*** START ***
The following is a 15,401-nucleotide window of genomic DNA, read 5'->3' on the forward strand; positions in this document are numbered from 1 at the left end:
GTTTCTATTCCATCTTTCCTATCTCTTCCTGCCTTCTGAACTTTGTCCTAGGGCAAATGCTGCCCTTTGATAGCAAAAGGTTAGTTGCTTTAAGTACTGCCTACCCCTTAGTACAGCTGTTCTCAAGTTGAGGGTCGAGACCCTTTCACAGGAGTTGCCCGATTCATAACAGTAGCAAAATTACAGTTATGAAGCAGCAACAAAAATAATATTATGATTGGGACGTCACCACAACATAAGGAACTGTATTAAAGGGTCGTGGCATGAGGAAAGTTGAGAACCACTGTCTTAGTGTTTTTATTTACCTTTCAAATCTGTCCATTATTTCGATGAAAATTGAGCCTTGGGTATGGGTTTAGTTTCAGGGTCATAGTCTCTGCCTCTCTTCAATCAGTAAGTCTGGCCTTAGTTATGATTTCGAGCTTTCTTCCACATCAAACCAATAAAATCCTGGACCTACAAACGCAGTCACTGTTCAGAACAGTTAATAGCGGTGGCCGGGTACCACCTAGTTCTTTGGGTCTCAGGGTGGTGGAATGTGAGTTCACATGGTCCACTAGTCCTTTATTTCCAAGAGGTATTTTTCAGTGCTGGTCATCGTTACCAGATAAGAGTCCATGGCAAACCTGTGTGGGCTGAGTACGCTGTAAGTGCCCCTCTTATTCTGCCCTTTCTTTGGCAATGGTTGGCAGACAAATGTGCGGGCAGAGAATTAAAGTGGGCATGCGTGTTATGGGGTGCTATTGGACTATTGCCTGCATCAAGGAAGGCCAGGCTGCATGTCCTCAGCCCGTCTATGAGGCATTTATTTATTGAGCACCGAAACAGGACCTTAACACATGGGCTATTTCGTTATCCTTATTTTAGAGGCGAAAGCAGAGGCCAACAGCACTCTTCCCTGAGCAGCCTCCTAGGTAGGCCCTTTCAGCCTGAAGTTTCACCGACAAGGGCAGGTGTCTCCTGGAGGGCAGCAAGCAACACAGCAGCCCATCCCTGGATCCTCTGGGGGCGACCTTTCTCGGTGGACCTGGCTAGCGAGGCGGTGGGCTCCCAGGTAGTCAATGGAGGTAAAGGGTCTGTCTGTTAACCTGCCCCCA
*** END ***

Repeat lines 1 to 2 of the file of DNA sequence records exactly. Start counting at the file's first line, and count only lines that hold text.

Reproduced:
The following is a 15,401-nucleotide window of genomic DNA, read 5'->3' on the forward strand; positions in this document are numbered from 1 at the left end:
GTTTCTATTCCATCTTTCCTATCTCTTCCTGCCTTCTGAACTTTGTCCTAGGGCAAATGCTGCCCTTTGATAGCAAAAGGTTAGTTGCTTTAAGTACTGCCTACCCCTTAGTACAGCTGTTCTCAAGTTGAGGGTCGAGACCCTTTCACAGGAGTTGCCCGATTCATAACAGTAGCAAAATTACAGTTATGAAGCAGCAACAAAAATAATATTATGATTGGGACGTCACCACAACATAAGGAACTGTATTAAAGGGTCGTGGCATGAGGAAAGTTGAGAACCACTGTCTTAGTGTTTTTATTTACCTTTCAAATCTGTCCATTATTTCGATGAAAATTGAGCCTTGGGTATGGGTTTAGTTTCAGGGTCATAGTCTCTGCCTCTCTTCAATCAGTAAGTCTGGCCTTAGTTATGATTTCGAGCTTTCTTCCACATCAAACCAATAAAATCCTGGACCTACAAACGCAGTCACTGTTCAGAACAGTTAATAGCGGTGGCCGGGTACCACCTAGTTCTTTGGGTCTCAGGGTGGTGGAATGTGAGTTCACATGGTCCACTAGTCCTTTATTTCCAAGAGGTATTTTTCAGTGCTGGTCATCGTTACCAGATAAGAGTCCATGGCAAACCTGTGTGGGCTGAGTACGCTGTAAGTGCCCCTCTTATTCTGCCCTTTCTTTGGCAATGGTTGGCAGACAAATGTGCGGGCAGAGAATTAAAGTGGGCATGCGTGTTATGGGGTGCTATTGGACTATTGCCTGCATCAAGGAAGGCCAGGCTGCATGTCCTCAGCCCGTCTATGAGGCATTTATTTATTGAGCACCGAAACAGGACCTTAACACATGGGCTATTTCGTTATCCTTATTTTAGAGGCGAAAGCAGAGGCCAACAGCACTCTTCCCTGAGCAGCCTCCTAGGTAGGCCCTTTCAGCCTGAAGTTTCACCGACAAGGGCAGGTGTCTCCTGGAGGGCAGCAAGCAACACAGCAGCCCATCCCTGGATCCTCTGGGGGCGACCTTTCTCGGTGGACCTGGCTAGCGAGGCGGTGGGCTCCCAGGTAGTCAATGGAGGTAAAGGGTCTGTCTGTTAACCTGCCCCCA